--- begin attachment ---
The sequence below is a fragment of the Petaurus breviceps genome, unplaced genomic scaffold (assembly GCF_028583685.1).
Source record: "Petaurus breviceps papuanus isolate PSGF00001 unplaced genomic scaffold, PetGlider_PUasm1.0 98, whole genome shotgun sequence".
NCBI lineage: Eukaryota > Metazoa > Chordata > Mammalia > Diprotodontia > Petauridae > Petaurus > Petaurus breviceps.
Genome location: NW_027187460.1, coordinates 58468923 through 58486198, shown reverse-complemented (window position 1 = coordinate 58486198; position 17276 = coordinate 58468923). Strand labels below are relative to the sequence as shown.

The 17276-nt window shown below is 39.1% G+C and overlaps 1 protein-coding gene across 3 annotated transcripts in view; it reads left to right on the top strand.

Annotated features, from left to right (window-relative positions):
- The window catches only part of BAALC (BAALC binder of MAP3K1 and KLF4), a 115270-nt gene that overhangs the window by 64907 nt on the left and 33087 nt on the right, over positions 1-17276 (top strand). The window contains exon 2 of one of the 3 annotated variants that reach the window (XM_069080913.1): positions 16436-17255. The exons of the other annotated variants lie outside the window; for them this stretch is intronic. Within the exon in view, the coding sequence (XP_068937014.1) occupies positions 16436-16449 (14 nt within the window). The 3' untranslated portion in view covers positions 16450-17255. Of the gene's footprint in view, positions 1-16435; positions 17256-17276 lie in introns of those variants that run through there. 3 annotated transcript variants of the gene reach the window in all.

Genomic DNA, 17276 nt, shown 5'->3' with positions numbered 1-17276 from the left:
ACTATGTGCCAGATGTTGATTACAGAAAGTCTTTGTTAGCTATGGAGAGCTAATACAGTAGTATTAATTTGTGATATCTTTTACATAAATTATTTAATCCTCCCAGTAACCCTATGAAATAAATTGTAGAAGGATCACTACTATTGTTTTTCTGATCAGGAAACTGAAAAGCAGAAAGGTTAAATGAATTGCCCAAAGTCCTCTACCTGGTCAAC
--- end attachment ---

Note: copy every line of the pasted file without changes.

The sequence below is a fragment of the Petaurus breviceps genome, unplaced genomic scaffold (assembly GCF_028583685.1).
Source record: "Petaurus breviceps papuanus isolate PSGF00001 unplaced genomic scaffold, PetGlider_PUasm1.0 98, whole genome shotgun sequence".
NCBI lineage: Eukaryota > Metazoa > Chordata > Mammalia > Diprotodontia > Petauridae > Petaurus > Petaurus breviceps.
Genome location: NW_027187460.1, coordinates 58468923 through 58486198, shown reverse-complemented (window position 1 = coordinate 58486198; position 17276 = coordinate 58468923). Strand labels below are relative to the sequence as shown.

The 17276-nt window shown below is 39.1% G+C and overlaps 1 protein-coding gene across 3 annotated transcripts in view; it reads left to right on the top strand.

Annotated features, from left to right (window-relative positions):
- The window catches only part of BAALC (BAALC binder of MAP3K1 and KLF4), a 115270-nt gene that overhangs the window by 64907 nt on the left and 33087 nt on the right, over positions 1-17276 (top strand). The window contains exon 2 of one of the 3 annotated variants that reach the window (XM_069080913.1): positions 16436-17255. The exons of the other annotated variants lie outside the window; for them this stretch is intronic. Within the exon in view, the coding sequence (XP_068937014.1) occupies positions 16436-16449 (14 nt within the window). The 3' untranslated portion in view covers positions 16450-17255. Of the gene's footprint in view, positions 1-16435; positions 17256-17276 lie in introns of those variants that run through there. 3 annotated transcript variants of the gene reach the window in all.

Genomic DNA, 17276 nt, shown 5'->3' with positions numbered 1-17276 from the left:
ACTATGTGCCAGATGTTGATTACAGAAAGTCTTTGTTAGCTATGGAGAGCTAATACAGTAGTATTAATTTGTGATATCTTTTACATAAATTATTTAATCCTCCCAGTAACCCTATGAAATAAATTGTAGAAGGATCACTACTATTGTTTTTCTGATCAGGAAACTGAAAAGCAGAAAGGTTAAATGAATTGCCCAAAGTCCTCTACCTGGTCAAC